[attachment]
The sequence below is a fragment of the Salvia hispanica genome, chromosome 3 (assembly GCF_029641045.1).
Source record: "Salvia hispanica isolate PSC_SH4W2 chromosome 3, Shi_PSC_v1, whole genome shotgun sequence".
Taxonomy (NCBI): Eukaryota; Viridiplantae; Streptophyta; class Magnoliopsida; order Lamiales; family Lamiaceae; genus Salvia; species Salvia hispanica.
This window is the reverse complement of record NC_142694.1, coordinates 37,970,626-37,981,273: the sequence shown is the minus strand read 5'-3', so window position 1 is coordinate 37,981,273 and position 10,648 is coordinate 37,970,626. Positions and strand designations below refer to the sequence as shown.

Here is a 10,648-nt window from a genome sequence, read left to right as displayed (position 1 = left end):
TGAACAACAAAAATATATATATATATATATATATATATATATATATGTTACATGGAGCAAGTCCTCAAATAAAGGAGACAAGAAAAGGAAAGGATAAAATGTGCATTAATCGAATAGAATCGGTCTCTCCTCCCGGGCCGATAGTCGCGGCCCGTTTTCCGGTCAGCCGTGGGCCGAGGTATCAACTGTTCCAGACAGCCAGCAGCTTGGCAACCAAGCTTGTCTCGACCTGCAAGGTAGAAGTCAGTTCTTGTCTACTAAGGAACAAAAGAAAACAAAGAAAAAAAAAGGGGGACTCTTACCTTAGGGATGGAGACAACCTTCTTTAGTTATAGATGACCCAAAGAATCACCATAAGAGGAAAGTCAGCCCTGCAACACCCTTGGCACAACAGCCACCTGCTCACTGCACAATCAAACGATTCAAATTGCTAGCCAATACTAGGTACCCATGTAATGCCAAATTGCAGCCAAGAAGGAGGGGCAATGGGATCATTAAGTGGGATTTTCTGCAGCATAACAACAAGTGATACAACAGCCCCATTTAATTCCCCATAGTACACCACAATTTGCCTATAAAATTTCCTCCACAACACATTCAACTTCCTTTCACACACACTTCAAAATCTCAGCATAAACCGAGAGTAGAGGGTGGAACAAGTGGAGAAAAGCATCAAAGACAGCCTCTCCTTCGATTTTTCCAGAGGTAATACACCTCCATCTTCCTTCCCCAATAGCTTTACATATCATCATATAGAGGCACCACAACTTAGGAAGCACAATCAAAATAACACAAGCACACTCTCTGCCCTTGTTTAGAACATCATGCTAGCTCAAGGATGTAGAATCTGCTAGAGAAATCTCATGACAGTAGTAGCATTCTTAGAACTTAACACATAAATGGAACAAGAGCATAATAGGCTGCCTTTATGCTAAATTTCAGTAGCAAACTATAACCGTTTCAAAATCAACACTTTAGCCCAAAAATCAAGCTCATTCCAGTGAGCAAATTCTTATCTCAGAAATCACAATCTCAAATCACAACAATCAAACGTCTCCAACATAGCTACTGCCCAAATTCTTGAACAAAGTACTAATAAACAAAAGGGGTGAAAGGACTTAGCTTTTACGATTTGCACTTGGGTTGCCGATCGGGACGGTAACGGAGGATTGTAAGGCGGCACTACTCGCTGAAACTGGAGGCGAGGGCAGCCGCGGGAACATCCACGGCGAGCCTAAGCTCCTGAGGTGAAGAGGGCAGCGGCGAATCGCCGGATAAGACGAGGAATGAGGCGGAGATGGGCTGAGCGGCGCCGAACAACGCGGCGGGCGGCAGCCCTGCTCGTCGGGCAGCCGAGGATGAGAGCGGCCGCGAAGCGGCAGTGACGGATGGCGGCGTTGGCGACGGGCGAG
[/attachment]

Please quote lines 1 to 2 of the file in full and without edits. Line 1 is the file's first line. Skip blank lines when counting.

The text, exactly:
The sequence below is a fragment of the Salvia hispanica genome, chromosome 3 (assembly GCF_029641045.1).
Source record: "Salvia hispanica isolate PSC_SH4W2 chromosome 3, Shi_PSC_v1, whole genome shotgun sequence".